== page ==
Thursday, April 14, 2005

Bankruptcy overhaul nearing passage by Congress

The U.S. Congress is close to passing major bancruptcy legislation, which would make it impossible for thousands of people to wipe away their debts:

Opponents say the change would fall especially hard on low-income working people, single mothers, minorities and the elderly and would remove a safety net for those who have lost their jobs or face crushing medical bills.


Going into effect six months from enactment, the measure sets up an income-based test for measuring a debtor's ability to repay debts. It also requires people in bankruptcy to pay for credit counseling.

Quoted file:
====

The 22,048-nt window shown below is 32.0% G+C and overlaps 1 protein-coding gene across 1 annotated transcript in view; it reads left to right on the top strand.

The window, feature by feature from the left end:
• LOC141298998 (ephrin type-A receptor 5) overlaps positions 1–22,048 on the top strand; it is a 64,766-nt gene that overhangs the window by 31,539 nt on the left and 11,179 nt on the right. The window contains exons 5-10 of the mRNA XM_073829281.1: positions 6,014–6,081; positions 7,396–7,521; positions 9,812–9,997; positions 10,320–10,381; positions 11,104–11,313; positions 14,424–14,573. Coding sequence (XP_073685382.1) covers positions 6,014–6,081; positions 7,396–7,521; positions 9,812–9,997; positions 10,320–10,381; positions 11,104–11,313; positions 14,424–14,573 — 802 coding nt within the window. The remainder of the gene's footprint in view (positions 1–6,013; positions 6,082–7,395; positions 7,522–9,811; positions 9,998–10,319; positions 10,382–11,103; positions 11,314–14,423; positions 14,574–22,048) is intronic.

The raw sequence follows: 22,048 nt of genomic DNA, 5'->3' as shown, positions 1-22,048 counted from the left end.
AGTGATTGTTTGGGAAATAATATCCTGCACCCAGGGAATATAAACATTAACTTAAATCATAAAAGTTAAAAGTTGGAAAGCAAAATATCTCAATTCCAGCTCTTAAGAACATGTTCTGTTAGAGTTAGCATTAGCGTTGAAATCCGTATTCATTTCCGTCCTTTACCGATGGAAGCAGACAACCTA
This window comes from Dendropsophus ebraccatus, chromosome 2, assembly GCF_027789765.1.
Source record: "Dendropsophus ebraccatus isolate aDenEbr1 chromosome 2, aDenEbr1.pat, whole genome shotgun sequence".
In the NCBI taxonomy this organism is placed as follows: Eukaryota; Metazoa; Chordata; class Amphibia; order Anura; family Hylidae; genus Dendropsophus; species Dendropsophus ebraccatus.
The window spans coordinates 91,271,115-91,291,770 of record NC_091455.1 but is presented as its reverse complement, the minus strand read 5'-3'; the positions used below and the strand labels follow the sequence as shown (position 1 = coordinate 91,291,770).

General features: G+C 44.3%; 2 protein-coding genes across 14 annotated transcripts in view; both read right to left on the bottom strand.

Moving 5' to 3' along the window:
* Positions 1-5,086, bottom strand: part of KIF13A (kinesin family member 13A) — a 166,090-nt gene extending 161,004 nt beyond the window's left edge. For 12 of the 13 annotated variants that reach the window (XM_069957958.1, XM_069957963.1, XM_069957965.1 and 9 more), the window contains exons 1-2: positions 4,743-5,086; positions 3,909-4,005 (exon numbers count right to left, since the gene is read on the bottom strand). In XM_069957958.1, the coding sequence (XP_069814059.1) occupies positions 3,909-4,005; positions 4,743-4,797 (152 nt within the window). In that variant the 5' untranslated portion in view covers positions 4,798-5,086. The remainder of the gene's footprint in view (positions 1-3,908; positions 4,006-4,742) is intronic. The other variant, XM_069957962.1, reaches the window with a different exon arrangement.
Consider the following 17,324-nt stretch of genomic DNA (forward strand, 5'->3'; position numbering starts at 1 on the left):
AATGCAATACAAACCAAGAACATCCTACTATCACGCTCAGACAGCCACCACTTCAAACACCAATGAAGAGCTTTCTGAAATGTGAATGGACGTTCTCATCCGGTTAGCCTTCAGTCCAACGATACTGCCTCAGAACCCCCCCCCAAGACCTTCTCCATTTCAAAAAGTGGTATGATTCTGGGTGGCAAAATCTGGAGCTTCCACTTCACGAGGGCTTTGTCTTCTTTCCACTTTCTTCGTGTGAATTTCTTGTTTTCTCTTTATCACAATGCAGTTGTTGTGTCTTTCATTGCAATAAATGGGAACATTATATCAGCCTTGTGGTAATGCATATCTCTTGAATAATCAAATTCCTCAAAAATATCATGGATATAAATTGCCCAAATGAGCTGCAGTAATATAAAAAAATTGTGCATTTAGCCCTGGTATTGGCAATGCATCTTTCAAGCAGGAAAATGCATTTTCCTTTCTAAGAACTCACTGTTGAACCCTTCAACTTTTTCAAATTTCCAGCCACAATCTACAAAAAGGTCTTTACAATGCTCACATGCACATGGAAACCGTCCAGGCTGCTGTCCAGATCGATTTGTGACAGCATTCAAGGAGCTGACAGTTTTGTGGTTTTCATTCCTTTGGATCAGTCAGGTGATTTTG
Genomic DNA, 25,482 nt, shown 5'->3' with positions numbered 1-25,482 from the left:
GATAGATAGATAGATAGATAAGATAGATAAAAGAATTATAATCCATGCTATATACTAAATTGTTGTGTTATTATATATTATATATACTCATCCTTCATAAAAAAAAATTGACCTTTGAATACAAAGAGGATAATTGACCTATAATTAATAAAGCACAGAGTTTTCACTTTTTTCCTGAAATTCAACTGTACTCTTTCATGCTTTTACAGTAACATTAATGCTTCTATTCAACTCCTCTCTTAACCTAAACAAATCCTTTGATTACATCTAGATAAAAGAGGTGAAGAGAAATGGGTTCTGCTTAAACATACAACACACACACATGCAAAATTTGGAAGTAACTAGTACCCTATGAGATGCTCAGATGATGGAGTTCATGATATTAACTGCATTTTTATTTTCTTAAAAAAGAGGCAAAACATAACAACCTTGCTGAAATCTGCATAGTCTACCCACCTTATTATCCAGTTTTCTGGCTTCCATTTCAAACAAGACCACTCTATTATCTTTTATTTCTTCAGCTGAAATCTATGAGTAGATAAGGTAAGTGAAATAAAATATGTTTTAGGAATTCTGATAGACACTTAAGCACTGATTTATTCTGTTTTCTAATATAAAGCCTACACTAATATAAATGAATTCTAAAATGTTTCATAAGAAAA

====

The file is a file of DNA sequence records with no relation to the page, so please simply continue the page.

Those with insufficient assets or income could still file a Chapter 7 bankruptcy, which if approved by a judge erases debts entirely after certain assets are forfeited. Those with income above the state's median income who can pay at least $6,000 over five years — $100 a month — would be forced into Chapter 13, where a judge would then order a repayment plan.

Critics say that's unfair because many people who file for bankruptcy have lost their jobs, or are going to lose them.

Under the current system, a federal bankruptcy judge determines under which chapter of the bankruptcy code a person falls — whether they have to repay some or all of their debt.
via - Bankruptcy overhaul nearing passage by Congress, spotted on K-LOVE's News Page

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